New York: External Affairs Minister (EAM) S Jaishankar December 15 highlighted the ‘contemporary epicentre of terrorism’ remains active and raised concerns about how evidence-backed proposals to blacklist terrorists are put on hold without adequate reason.
Jaishankar made these remarks during the ‘UNSC Briefing: Global Counterterrorism Approach: Challenges and Way Forward’. Speaking in his national capacity, he took veiled digs at Pakistan for cross-border terrorism against India and at China for blocking the black-listing of Pakistan-based terrorists at the United Nations.
He said old habits and established networks are still alive, especially in South Asia and the contemporary epicentre of terrorism remains very much alive and active, ‘whatever gloss may be applied to minimize unpleasant realities’.
“Today’s briefing is a part of India’s ongoing efforts in the Security Council to re-invigorate the terrorism counter-terrorism agenda. And that is overdue because the threat of terrorism has actually become even more serious,” he said while underlining the expansion of Al-Qaida, Da’esh, Boko Haram and Al Shabab and their affiliates.
“At the other end of the spectrum are ‘lone wolf’ attacks inspired by online radicalization and biases. But somewhere in all of this, we cannot forget that old habits and established networks are still alive, especially in South Asia. The contemporary epicenter of terrorism remains very much active, whatever gloss may be applied to minimize unpleasant realities,” he added in an apparent reference to Pakistan.
In his address, Jaishankar further said that the working methods of relevant mechanisms against terrorism at the UN are also a subject of legitimate concern.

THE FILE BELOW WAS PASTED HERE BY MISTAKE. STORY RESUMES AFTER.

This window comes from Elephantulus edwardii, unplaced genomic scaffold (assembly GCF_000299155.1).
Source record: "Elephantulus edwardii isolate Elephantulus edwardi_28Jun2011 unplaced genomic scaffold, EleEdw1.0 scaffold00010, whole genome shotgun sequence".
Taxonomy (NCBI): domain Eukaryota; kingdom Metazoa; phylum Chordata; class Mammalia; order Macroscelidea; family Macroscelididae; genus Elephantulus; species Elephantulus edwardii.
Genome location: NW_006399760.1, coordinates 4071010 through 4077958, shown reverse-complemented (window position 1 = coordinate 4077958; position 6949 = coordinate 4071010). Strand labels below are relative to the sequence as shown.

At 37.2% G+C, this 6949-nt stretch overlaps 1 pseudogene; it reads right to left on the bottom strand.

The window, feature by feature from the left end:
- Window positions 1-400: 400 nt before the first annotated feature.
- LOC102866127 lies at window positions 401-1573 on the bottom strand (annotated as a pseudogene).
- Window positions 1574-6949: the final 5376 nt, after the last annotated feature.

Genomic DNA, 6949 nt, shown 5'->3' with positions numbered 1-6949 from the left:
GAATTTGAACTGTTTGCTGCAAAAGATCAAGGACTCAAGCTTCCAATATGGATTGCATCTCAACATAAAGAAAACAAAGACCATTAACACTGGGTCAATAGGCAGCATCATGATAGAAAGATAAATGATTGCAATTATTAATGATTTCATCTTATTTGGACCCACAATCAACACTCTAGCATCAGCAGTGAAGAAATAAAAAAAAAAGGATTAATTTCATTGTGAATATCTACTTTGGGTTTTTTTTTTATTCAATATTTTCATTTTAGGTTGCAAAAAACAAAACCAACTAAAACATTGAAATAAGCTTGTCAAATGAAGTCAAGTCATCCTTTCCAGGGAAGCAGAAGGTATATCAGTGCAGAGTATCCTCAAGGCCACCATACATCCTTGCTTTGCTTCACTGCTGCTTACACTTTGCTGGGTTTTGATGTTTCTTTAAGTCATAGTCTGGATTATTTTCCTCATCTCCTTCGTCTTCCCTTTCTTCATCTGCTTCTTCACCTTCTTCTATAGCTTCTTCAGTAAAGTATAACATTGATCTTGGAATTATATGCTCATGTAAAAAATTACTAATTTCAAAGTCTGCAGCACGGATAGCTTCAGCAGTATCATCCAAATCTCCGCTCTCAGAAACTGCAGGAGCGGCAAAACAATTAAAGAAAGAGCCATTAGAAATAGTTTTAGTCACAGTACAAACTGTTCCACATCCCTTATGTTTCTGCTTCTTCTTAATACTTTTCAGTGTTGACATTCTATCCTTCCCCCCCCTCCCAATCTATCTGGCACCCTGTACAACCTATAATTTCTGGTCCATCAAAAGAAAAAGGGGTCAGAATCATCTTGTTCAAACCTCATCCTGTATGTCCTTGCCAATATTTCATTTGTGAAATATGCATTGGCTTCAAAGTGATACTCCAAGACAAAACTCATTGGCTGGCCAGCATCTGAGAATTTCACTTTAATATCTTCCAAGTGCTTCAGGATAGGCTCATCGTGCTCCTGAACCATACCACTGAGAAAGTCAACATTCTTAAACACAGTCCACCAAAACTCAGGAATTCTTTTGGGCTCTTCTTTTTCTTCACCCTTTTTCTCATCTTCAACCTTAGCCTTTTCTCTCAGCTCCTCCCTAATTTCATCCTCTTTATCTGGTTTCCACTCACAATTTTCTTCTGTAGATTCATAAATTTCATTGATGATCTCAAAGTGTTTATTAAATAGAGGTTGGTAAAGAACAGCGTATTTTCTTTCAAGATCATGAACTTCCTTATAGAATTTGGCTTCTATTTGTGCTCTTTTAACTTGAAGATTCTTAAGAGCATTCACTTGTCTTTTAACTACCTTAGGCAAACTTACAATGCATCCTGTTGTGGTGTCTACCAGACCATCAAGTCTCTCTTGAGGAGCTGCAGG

“At one level, we have seen levels of protection that come close to justification. Then, there are evidence-backed proposals that are put on hold without assigning an adequate reason. Conversely, there has even been recourse to anonymity so as to avoid taking ownership of untenable cases,” he said.
“How do we deal with double standards, both inside and outside this Council? For too long, some have persisted with the approach that terrorism is just another instrument or stratagem. Those invested in terrorism have used such cynicism to carry on. It is not just plain wrong but could be downright dangerous, even for the very people whose toleration extends this far,” he added.
Underlining that ‘combating terrorism is a battle in which there is no respite’, the external affairs minister said the world cannot afford attention deficit or tactical compromises in the battle against terrorism.
“We cannot let another ‘9/11 of New York’ or ‘26/11 of Mumbai’ happen again. In the last two decades, terrorism has been significantly countered and its justification de-legitimized. But this remains work in progress. Combating terrorism is a battle in which there is no respite. The world cannot afford attention deficit or tactical compromises. It is most of all for the Security Council to lead the global response in this regard,” he said.
The minister said there is a need to manifest a zero-tolerance approach and called for the adoption of a comprehensive, contemporary and result-oriented approach to this set of challenges
“Taking all these into account, we need to adopt a comprehensive, contemporary and result-oriented approach to this set of challenges. No individual state should endeavour to seek political gain from terrorism and none of us collectively should ever put up with such calculations. When it comes to tackling terrorism, we must overcome our political differences and manifest a zero-tolerance approach,” he said.